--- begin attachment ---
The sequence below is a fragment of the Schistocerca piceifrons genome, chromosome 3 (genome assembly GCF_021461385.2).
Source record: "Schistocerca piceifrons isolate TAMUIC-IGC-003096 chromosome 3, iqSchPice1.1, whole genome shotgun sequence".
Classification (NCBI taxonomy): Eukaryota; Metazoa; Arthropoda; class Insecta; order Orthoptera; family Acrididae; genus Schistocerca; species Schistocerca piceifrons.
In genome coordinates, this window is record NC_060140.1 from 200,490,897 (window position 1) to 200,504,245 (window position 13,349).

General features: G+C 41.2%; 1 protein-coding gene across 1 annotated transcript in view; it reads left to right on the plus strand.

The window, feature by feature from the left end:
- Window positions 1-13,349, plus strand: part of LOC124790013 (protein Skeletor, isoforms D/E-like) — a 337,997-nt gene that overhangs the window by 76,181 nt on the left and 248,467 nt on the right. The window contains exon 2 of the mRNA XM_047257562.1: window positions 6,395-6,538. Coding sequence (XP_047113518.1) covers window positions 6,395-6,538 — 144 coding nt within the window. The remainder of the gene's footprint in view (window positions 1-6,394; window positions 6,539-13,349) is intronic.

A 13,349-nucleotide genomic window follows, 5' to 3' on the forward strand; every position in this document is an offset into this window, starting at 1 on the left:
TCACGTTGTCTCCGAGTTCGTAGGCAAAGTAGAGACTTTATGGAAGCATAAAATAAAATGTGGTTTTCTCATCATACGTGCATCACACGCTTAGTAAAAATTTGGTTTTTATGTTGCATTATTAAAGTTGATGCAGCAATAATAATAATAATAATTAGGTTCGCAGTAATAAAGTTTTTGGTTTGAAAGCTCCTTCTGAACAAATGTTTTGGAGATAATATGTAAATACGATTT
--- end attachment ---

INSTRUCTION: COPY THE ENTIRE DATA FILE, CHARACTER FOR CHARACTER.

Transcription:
The sequence below is a fragment of the Schistocerca piceifrons genome, chromosome 3 (genome assembly GCF_021461385.2).
Source record: "Schistocerca piceifrons isolate TAMUIC-IGC-003096 chromosome 3, iqSchPice1.1, whole genome shotgun sequence".
Classification (NCBI taxonomy): Eukaryota; Metazoa; Arthropoda; class Insecta; order Orthoptera; family Acrididae; genus Schistocerca; species Schistocerca piceifrons.
In genome coordinates, this window is record NC_060140.1 from 200,490,897 (window position 1) to 200,504,245 (window position 13,349).

General features: G+C 41.2%; 1 protein-coding gene across 1 annotated transcript in view; it reads left to right on the plus strand.

The window, feature by feature from the left end:
- Window positions 1-13,349, plus strand: part of LOC124790013 (protein Skeletor, isoforms D/E-like) — a 337,997-nt gene that overhangs the window by 76,181 nt on the left and 248,467 nt on the right. The window contains exon 2 of the mRNA XM_047257562.1: window positions 6,395-6,538. Coding sequence (XP_047113518.1) covers window positions 6,395-6,538 — 144 coding nt within the window. The remainder of the gene's footprint in view (window positions 1-6,394; window positions 6,539-13,349) is intronic.

A 13,349-nucleotide genomic window follows, 5' to 3' on the forward strand; every position in this document is an offset into this window, starting at 1 on the left:
TCACGTTGTCTCCGAGTTCGTAGGCAAAGTAGAGACTTTATGGAAGCATAAAATAAAATGTGGTTTTCTCATCATACGTGCATCACACGCTTAGTAAAAATTTGGTTTTTATGTTGCATTATTAAAGTTGATGCAGCAATAATAATAATAATAATTAGGTTCGCAGTAATAAAGTTTTTGGTTTGAAAGCTCCTTCTGAACAAATGTTTTGGAGATAATATGTAAATACGATTT